Good Class Bungalows prices peak

Against all odds, the Good Class Bungalows (GCB) sector of the luxury property market has reached a price peak last month. Amidst the general market slowdown, luxury homes have been hit the hardest with a decline in sales volume and prices.

The average price for GCBs rose to $1,428 psf from the $1,405 psf in 2012. The rarity of these properties, plus their equally rare price tags, make them fodder for only the rich and wealthy. With their deep pockets, they may not be as affected by the recent property market slump as the everyday joe. There are only 3,900 Good Class Bungalows in Singapore, and they are located in gazetted areas. Only Singaporeans are allowed to purchases these properties.

GoodwoodResidencesWith the lack of foreign buying of local property due to the 15 per cent Additional Buyers’ Stamp Duty (ABSD) levied in 2013, the luxury home market has been on the downward slide for sometime. In Sentosa, where anyone, local and foreigner alike are able to purchase a property, only 3 bungalows were sold last year at a 20% price drop. Even with the lower prices, average selling price was at $1, 676 psf.

Non-landed luxury apartments also did not fare well last year. The most number of units sold were at Goodwood Residences. 41 units were sold at a median of $2,461 psf at this Bukit Timah Road property. This may be due to high competition in the market with 7 luxury condominium developments completed last year, including Ardmore 3, Le Nouvel Ardmore, Sculptura Ardmore, Tomlinson Heights, Hana, Nouvel 18 and TwentyOne Anguillia Park.

Property market cooling in Malaysia as well?

Singapore aside, it seems the property market is cooling just across the border as well.

Similarly, higher interest rates are expected for the year ahead, and with weaker buying sentiments and a possible market saturation, property experts are saying that the property developers’ expectations and pricing will be the main factor determining a slowdown (or not) or sales this year. There was an increase in the Real Property Gains Tax rates and the minimum purchasing price for foreign buyers in October 2013, which have affected those investing in properties in the region.

Cypress Villa PenangHome prices in Malaysia have been rising faster than incomes. Could a bubble be slowly forming? How will this affect investors? In the past, it may have been easier and cheaper for foreign buyers to purchase a property in Malaysia, but when it comes to rental and future resale possibilities, the prospects may be slightly dimmer now as locals may not be able to afford and there are rules against selling the properties to other foreign buyers. Without a constant rental yield, the property could become an empty shell.

When purchasing overseas properties, selecting a good location may help shield you against some of these risks. And doing as much research as possible, finding a reputable agent, attending investment seminars and talks, will give you the tools to do just that. Home prices in Johor for example, are still on the rise, with a 5.44 per cent growth in Q3 of last year, albeit a drop from 10.93 per cent in Q1. There are still a reasonable pool of middle-income home buyers who are still looking for prime properties in this state, as well as select others such as Kuala Lumpur, Selangor and Penang. Singaporean investors may have the strong Singapore dollar as an advantage but a keen eye for spotting good launches and a sense of the right timing are what makes a worthy investment.

City fringe homes find their footing

Filling in the gap between luxury and mass-market homes are the city fringe properties. But sitting in this position means being more exposed to market forces such as a lull in the luxury property market, which may be a good thing as buyers may be looking at cheaper options. But a wider and possibly cheaper pool of options pop up in the suburbs in the form of mass-market suburban homes, this might be the first sector to suffer a backlash.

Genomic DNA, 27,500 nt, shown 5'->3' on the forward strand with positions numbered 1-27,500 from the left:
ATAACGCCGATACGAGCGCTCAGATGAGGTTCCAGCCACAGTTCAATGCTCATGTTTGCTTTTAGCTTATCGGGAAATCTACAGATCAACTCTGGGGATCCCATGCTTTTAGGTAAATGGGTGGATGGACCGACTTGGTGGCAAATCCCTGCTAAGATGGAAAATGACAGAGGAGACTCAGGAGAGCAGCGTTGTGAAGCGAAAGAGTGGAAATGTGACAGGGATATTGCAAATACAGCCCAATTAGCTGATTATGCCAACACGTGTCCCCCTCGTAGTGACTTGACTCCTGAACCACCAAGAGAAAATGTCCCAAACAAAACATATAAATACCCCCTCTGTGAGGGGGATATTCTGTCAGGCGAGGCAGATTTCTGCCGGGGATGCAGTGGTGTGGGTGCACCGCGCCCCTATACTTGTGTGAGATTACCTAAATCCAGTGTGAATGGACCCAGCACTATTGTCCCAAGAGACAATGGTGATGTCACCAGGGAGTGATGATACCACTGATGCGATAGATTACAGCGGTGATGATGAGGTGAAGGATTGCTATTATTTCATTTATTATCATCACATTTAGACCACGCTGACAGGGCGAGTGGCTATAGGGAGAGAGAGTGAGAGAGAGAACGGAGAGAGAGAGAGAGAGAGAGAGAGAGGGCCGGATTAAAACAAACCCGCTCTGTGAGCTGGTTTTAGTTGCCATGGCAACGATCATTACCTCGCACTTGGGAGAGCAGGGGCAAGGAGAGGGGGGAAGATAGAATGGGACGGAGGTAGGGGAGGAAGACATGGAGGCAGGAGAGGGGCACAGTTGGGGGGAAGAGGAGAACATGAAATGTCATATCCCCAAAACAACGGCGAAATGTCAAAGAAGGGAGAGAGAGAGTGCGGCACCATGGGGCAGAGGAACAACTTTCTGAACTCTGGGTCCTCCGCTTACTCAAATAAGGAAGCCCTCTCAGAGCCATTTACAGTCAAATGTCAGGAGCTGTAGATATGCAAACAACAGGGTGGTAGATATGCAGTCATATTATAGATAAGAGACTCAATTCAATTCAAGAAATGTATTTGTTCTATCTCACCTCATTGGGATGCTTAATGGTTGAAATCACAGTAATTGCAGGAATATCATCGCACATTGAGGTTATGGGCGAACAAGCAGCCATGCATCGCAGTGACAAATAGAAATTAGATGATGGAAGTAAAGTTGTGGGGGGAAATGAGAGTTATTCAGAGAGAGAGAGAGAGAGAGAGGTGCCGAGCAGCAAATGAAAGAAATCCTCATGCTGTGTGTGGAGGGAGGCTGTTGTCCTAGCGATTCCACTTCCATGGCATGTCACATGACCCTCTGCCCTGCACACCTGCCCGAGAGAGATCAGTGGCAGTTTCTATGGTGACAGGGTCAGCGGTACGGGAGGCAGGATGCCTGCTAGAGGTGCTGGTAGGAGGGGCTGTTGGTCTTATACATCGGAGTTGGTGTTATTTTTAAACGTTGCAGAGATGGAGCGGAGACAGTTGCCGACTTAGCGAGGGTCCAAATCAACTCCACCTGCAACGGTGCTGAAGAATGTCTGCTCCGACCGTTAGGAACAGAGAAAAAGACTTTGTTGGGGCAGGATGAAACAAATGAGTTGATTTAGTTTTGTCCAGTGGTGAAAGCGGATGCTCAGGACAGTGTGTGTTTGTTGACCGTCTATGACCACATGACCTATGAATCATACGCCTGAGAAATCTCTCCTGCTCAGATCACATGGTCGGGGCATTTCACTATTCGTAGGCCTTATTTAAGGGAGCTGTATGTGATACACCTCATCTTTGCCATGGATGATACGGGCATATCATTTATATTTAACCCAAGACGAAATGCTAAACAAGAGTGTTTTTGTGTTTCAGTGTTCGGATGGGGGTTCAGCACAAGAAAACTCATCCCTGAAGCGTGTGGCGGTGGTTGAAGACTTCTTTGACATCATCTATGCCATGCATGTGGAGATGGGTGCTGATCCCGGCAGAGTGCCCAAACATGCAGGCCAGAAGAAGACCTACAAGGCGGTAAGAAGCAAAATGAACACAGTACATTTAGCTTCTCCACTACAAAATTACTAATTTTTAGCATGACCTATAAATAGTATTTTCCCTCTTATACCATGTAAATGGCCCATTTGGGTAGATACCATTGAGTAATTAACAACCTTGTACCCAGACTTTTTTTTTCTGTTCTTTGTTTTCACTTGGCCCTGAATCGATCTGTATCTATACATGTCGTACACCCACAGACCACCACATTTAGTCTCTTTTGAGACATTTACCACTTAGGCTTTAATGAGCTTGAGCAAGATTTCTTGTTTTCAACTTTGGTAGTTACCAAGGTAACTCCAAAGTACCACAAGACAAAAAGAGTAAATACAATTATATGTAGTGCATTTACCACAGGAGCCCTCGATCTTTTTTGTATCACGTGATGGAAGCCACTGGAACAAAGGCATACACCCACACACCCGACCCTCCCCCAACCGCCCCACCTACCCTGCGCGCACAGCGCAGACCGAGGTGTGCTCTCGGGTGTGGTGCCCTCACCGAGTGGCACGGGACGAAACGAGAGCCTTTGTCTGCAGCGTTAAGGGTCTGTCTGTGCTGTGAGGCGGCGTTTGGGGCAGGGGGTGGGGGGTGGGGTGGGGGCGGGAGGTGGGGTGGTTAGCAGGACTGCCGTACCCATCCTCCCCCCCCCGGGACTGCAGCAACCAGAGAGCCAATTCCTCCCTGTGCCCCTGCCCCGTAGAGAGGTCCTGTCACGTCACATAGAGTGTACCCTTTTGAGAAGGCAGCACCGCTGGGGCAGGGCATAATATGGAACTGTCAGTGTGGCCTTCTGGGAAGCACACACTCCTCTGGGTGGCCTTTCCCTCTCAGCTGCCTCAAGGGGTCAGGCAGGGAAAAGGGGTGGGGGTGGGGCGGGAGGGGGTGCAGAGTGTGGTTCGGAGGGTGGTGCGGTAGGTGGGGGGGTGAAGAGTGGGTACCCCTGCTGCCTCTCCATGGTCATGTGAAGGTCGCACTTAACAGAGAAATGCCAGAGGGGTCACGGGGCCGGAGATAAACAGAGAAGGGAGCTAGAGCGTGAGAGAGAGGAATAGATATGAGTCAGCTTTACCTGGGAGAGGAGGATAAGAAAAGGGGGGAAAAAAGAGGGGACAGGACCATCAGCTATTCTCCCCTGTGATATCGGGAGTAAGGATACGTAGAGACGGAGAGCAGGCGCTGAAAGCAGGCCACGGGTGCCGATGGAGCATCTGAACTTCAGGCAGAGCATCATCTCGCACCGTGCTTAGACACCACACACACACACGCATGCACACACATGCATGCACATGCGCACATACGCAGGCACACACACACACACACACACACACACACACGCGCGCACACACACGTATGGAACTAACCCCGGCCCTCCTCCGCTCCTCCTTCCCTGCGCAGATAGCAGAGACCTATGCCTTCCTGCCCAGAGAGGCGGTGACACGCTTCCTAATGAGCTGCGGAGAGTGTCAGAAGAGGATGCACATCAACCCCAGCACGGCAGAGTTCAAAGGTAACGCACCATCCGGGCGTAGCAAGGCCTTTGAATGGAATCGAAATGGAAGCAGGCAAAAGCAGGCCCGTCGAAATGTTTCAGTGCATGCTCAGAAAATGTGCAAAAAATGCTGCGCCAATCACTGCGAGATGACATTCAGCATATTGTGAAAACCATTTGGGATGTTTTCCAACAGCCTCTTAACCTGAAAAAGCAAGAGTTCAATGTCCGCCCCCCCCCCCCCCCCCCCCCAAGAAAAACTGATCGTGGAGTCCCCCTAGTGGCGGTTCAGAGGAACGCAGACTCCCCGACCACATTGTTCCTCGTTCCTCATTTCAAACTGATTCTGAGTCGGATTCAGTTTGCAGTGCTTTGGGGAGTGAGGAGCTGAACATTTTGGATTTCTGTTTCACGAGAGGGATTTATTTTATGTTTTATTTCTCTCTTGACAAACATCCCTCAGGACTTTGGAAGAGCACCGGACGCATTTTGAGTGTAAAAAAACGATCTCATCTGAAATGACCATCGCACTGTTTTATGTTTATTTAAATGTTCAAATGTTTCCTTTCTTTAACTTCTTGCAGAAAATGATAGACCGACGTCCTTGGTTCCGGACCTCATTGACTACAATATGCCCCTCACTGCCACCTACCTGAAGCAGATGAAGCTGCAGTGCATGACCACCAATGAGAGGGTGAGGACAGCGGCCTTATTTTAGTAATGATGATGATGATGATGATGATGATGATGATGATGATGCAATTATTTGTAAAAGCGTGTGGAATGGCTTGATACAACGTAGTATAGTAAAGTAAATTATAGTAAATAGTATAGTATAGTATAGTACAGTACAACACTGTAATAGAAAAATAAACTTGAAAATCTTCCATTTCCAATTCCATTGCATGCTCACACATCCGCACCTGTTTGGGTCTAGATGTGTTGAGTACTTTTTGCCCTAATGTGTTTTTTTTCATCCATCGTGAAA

Sky Habitat condominium in Bishan.

Sky Habitat condominium in Bishan.

There has been a recent drop in city fringe home prices as developers are offering discounts to help boost sales. As the supply of these home increase, about 2,411 new units were launched in 2014, so will the urgency to move units. City fringe homes registered a 5.3 per cent price drop, as compared to 4.3 per cent in the luxury homes market and 2.2 per cent in suburban private homes.

Projects where prices were lowered include The Panorama in Ang Mo Kio, Sky Habitat in Bishan and D’Leedon on Farrer road. Though luxury homes hogged the headlines last year with their decline in sales volume, property analysts are confident that the price decline will be minimal as most owners of city-centre homes will have the holding power to hang on to their properties.

Home prices expected to decline further in 2015

This year, the rate of decline for private home prices is expected to exceed that of 2014. Last year’s drop was estimated at 4 per cent whereas this year, industry analysts project an 8 per cent drop. This new estimate for the private property sector will put it on par with resale HDB flats. In 2014, the public housing market reflected a 6 per cent drop in prices.

Some market factors from last year are here to stay:
1) Tightened credit market
2) Stricter immigration policies
3) Weakening demand
4) Increasing supply of new homes
5) Higher stamp duties

The Luxurie - near Sengkang MRT/LRT Stations.

The Luxurie – near Sengkang MRT/LRT Stations.

And while interest rates were at a low at a point in time last year, they are expected to rise this year, which makes for an even less favourable environment for a thriving buy-and-sell of residential properties in particular.

This may put a fair bit of pressure on home sellers, who may find themselves having to lower prices in order to make a sale. With developers competing for the same buyers with offers of discounts, rebates and other enticing options, resale private properties might struggle to stand out.

Landlords may also find that it’s a tenants market as an onslaught of homes become ready for occupation this year. The most recent residential projects to come into the market this year include the 622-unit The Luxurie and 590-unit The Riversound Residences in Sengkang.